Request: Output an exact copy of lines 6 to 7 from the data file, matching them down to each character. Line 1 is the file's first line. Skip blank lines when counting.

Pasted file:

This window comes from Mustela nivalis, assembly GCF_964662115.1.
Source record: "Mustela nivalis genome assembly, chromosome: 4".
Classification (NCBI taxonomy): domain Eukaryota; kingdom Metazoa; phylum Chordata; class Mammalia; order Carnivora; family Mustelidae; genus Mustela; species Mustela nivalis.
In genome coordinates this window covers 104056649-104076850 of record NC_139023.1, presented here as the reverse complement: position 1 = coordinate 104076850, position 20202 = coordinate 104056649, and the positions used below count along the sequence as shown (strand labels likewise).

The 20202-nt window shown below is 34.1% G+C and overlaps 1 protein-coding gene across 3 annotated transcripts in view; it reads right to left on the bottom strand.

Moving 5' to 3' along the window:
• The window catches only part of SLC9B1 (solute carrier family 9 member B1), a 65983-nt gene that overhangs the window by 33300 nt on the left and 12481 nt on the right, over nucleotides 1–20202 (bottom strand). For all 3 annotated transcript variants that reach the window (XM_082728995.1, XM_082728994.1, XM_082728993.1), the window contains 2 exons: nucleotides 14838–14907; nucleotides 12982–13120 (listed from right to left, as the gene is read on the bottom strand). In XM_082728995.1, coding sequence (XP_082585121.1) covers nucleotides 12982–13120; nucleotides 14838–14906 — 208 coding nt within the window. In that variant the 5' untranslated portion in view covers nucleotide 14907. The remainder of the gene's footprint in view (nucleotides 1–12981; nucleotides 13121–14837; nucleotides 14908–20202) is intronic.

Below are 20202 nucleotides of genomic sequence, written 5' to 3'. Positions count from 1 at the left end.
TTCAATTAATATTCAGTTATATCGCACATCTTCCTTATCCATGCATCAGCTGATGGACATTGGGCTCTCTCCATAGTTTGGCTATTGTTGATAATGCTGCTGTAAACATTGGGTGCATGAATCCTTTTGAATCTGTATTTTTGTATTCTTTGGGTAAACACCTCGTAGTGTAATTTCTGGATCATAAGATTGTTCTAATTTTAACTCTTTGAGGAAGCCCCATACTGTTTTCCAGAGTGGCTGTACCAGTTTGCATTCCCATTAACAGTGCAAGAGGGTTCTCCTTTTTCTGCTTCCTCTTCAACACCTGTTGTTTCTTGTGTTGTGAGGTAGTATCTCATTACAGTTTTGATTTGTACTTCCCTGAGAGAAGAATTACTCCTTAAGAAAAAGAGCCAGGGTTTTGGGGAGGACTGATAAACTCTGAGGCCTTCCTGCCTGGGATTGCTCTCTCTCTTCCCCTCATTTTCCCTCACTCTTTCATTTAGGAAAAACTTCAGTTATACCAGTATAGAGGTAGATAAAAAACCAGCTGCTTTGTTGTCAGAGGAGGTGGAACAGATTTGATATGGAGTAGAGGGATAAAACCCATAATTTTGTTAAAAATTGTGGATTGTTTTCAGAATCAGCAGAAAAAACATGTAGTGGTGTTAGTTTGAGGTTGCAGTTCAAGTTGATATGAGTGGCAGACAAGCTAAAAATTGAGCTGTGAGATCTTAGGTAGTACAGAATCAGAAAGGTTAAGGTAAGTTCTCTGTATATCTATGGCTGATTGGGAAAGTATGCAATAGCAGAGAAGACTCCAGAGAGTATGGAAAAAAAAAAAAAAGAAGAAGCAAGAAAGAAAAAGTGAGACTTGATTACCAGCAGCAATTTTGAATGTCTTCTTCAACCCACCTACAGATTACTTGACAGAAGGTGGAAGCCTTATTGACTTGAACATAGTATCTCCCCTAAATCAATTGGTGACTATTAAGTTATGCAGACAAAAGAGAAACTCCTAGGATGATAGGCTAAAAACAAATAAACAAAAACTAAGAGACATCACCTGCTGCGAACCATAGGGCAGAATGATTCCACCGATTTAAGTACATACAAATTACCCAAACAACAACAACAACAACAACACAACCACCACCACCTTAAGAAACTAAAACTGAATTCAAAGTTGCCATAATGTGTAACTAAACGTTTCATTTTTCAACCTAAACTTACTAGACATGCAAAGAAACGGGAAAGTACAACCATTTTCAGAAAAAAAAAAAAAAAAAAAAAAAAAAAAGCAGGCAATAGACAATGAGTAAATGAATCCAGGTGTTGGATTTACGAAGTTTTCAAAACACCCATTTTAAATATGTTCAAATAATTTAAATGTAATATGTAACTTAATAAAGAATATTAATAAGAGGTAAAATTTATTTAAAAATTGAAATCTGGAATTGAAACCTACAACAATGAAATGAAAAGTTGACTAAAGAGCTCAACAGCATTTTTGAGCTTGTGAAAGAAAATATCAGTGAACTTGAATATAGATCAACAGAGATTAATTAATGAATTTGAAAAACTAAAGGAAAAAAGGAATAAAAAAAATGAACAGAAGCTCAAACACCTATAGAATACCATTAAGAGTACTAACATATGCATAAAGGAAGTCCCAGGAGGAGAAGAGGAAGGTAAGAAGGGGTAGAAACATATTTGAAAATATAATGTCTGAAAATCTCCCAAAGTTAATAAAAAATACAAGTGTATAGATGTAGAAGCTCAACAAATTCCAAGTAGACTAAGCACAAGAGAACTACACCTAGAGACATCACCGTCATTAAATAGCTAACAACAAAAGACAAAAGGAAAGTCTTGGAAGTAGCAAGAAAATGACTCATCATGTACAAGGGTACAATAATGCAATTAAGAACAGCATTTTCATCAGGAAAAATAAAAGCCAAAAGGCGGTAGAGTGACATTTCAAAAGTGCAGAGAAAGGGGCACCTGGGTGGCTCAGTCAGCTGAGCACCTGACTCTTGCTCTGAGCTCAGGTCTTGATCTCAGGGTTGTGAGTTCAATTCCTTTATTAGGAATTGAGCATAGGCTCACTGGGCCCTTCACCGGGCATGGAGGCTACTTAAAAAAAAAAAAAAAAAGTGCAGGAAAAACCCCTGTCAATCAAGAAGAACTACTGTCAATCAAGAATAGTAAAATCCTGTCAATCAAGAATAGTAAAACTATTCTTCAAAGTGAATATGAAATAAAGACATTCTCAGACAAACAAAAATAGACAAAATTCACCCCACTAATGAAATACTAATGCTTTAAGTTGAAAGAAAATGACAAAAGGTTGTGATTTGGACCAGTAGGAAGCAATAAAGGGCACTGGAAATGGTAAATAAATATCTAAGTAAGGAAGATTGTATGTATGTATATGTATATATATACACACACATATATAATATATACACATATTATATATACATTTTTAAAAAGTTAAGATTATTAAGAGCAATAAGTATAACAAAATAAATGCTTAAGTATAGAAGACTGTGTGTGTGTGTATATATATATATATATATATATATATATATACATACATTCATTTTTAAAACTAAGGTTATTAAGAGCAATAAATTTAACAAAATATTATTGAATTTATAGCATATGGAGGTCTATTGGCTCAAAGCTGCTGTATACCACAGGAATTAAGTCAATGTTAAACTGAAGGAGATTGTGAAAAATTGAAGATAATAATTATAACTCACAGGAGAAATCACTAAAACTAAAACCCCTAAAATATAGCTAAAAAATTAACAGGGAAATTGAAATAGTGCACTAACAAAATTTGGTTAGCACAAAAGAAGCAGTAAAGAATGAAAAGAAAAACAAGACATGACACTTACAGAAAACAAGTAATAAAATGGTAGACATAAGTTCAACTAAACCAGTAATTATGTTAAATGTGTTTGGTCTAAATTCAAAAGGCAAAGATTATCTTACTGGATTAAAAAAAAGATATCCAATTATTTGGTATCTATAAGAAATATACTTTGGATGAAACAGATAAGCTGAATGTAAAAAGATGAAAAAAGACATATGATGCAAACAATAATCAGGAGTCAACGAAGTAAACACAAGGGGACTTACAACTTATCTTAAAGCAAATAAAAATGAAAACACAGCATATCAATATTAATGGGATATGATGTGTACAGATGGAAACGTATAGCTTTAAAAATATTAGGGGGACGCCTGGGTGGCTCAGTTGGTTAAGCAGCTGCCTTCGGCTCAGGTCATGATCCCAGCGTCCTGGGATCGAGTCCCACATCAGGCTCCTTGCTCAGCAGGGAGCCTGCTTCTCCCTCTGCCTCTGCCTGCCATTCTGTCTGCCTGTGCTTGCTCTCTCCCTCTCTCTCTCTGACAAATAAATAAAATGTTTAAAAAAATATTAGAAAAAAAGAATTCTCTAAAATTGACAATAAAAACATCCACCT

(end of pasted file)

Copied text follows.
Moving 5' to 3' along the window:
• The window catches only part of SLC9B1 (solute carrier family 9 member B1), a 65983-nt gene that overhangs the window by 33300 nt on the left and 12481 nt on the right, over nucleotides 1–20202 (bottom strand). For all 3 annotated transcript variants that reach the window (XM_082728995.1, XM_082728994.1, XM_082728993.1), the window contains 2 exons: nucleotides 14838–14907; nucleotides 12982–13120 (listed from right to left, as the gene is read on the bottom strand). In XM_082728995.1, coding sequence (XP_082585121.1) covers nucleotides 12982–13120; nucleotides 14838–14906 — 208 coding nt within the window. In that variant the 5' untranslated portion in view covers nucleotide 14907. The remainder of the gene's footprint in view (nucleotides 1–12981; nucleotides 13121–14837; nucleotides 14908–20202) is intronic.